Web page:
We can use what we have learned to multiply decimals that have many more places too. These are small decimals. Remember that the greater the number of decimal places after the decimal point, the smaller the decimal actually is.
Let’s look at an example.
Example
.134 \begin{align*}\times\end{align*}
This problem is going to have several steps to it because we are multiplying decimals that are in the thousandths place.
That is alright though. We can do the same thing that we did with larger decimals. We can multiply the numbers as if they were whole numbers and then insert the decimal point at the end into the final product.
Let’s start by rewriting the problem vertically instead of horizontally.
Example
\begin{align*}.134 \\
\underline{\times \quad \ .567} \\
938 \\
8040 \\
\underline{ + \ \ 67000} \\
75978\end{align*}
Wow! There are a lot of digits in that numbernow we need to put the decimal point into the product.
There are three decimal places in the first number .134.
There are three decimal places in the second number .567.
We need to count six decimal places from right to left in the product.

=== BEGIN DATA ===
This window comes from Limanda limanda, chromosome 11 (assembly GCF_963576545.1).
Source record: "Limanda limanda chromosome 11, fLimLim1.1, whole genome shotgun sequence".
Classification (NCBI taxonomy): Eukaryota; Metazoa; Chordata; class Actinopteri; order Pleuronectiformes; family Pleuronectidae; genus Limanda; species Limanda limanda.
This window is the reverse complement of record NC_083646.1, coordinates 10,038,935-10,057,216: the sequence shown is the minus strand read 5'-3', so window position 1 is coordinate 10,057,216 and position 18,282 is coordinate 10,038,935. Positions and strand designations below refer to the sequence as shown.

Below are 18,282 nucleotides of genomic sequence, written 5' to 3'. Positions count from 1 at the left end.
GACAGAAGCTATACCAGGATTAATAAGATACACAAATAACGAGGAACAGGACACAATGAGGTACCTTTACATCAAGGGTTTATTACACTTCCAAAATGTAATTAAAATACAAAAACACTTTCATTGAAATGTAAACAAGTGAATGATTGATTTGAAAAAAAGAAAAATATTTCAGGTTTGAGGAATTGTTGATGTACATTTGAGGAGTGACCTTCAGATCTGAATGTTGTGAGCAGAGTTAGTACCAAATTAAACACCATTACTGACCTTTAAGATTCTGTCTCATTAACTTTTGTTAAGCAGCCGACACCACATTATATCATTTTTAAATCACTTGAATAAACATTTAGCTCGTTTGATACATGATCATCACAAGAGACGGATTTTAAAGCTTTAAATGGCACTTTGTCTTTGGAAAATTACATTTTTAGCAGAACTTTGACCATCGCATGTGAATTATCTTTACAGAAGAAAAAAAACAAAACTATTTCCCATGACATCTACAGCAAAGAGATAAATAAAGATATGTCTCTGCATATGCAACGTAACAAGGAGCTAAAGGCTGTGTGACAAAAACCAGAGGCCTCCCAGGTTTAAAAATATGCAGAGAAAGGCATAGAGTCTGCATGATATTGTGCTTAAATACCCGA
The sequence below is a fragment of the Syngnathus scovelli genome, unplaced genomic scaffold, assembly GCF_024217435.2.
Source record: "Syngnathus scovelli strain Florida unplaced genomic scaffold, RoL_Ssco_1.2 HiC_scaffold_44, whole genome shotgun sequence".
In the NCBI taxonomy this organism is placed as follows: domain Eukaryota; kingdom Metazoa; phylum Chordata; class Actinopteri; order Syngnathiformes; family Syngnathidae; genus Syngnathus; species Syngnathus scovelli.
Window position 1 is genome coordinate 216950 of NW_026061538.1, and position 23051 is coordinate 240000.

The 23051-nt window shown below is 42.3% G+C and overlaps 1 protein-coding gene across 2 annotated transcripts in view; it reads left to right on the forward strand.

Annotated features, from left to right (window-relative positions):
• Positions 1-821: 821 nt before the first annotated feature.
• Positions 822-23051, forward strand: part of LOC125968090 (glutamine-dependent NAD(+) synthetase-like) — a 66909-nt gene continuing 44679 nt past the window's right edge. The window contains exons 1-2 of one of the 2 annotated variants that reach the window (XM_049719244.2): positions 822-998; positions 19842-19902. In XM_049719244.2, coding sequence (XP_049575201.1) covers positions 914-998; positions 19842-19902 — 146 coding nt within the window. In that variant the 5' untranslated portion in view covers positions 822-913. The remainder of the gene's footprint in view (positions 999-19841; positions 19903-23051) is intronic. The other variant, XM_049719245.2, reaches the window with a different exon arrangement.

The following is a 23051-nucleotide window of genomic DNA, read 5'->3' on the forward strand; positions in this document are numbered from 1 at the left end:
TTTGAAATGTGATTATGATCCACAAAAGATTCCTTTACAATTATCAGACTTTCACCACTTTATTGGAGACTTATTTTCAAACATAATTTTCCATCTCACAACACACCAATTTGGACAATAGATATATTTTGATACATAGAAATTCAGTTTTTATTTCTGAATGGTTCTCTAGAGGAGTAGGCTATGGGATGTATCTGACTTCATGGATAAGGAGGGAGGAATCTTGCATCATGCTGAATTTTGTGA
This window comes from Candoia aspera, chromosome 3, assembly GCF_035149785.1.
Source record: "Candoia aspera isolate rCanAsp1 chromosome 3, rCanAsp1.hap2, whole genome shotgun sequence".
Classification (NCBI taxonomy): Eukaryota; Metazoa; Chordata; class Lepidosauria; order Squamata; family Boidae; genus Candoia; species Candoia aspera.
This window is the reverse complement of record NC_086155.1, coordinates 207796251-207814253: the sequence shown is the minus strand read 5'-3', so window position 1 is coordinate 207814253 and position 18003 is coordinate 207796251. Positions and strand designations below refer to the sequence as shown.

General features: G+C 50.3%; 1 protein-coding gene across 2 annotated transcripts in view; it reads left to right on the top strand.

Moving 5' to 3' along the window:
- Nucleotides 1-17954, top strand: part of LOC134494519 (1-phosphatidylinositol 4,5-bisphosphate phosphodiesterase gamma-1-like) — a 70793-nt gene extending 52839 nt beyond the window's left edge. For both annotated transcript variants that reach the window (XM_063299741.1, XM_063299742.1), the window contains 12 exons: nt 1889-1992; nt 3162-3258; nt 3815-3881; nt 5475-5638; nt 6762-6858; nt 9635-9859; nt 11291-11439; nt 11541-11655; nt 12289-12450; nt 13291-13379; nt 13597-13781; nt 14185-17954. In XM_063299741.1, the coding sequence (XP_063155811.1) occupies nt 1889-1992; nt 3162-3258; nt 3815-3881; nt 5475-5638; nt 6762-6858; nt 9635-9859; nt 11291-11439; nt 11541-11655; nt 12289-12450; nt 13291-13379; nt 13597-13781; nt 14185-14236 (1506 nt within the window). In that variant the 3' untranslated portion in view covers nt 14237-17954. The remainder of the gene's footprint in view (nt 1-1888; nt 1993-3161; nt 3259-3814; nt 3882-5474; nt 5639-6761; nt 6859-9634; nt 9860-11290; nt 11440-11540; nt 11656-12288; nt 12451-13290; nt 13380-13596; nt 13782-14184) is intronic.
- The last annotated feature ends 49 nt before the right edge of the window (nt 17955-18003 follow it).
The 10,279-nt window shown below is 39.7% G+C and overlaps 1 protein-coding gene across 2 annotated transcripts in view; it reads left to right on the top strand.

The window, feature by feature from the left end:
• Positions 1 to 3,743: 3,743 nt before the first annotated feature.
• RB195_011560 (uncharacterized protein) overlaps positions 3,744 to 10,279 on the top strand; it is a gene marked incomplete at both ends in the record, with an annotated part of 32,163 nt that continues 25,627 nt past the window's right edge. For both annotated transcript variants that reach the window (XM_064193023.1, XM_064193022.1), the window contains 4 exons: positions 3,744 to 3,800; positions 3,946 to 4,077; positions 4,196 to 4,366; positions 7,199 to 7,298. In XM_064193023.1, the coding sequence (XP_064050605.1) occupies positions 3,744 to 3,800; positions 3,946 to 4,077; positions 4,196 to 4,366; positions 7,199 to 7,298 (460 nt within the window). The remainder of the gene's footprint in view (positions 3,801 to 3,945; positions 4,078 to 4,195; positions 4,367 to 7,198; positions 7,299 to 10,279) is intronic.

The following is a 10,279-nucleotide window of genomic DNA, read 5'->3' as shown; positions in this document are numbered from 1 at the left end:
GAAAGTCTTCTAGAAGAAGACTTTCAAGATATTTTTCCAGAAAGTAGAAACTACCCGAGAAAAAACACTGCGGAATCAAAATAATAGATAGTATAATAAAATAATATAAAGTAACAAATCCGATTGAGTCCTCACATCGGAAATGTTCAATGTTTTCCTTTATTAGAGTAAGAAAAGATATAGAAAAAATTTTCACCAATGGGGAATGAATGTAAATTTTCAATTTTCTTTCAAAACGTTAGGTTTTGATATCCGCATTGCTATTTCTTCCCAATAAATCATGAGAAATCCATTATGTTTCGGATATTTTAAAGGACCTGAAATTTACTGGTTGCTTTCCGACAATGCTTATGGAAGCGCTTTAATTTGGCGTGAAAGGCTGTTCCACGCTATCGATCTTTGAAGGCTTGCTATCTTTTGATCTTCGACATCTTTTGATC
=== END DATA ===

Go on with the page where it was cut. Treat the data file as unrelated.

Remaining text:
When this happens, we can add a zero in front of the digits to create the sixth place.
.075978
Our final answer is .075978.
Sometimes, we only need to multiply to a specific place. Let’s say that we only wanted to multiply to the tenthousandths place.
If we were using this example, we would count to the tenthousandths place in our product and round to the nearest place.
.075978  the 9 is in the tenthousandths place
There is a 7 after the nine, so we can round up.
Our final answer is .0760.
Now it is your turn to practice. Multiply each pair of decimals.

.56 \begin{align*}\times\end{align*}
× 3.24 
.27 \begin{align*}\times\end{align*}
× .456 
.18 \begin{align*}\times\end{align*}
× .320
Stop and check your work.
IV. Solve RealWorld Problems Involving Area of Rectangles with Decimal Dimensions
In our last lesson we looked at how to find the area of a rectangle composed of two rectangles using the Distributive Property. This section looks at how to find the area of a rectangle when there are decimal dimensions.
Let’s look at an example.
Example
Jesus wants to put new carpeting down in his bedroom. He measured out the length of the room and found that it was \begin{align*}12 \frac{1}{2}\end{align*}
This is a problem that almost everyone will need to solve at one time or another. Whether you are a student redecorating, a college student fixing up a dorm room or an adult remodeling or redesigning a home.
To start with, let’s draw a picture of Jesus’ room.
We use the formula for finding the area of a rectangle when solving this problem.
\begin{align*}A = lw\ (\text{length} \times \text{width})\end{align*}
Next, we can substitute our given dimensions into this formula.
\begin{align*}A = (12.5)(9.5)\end{align*}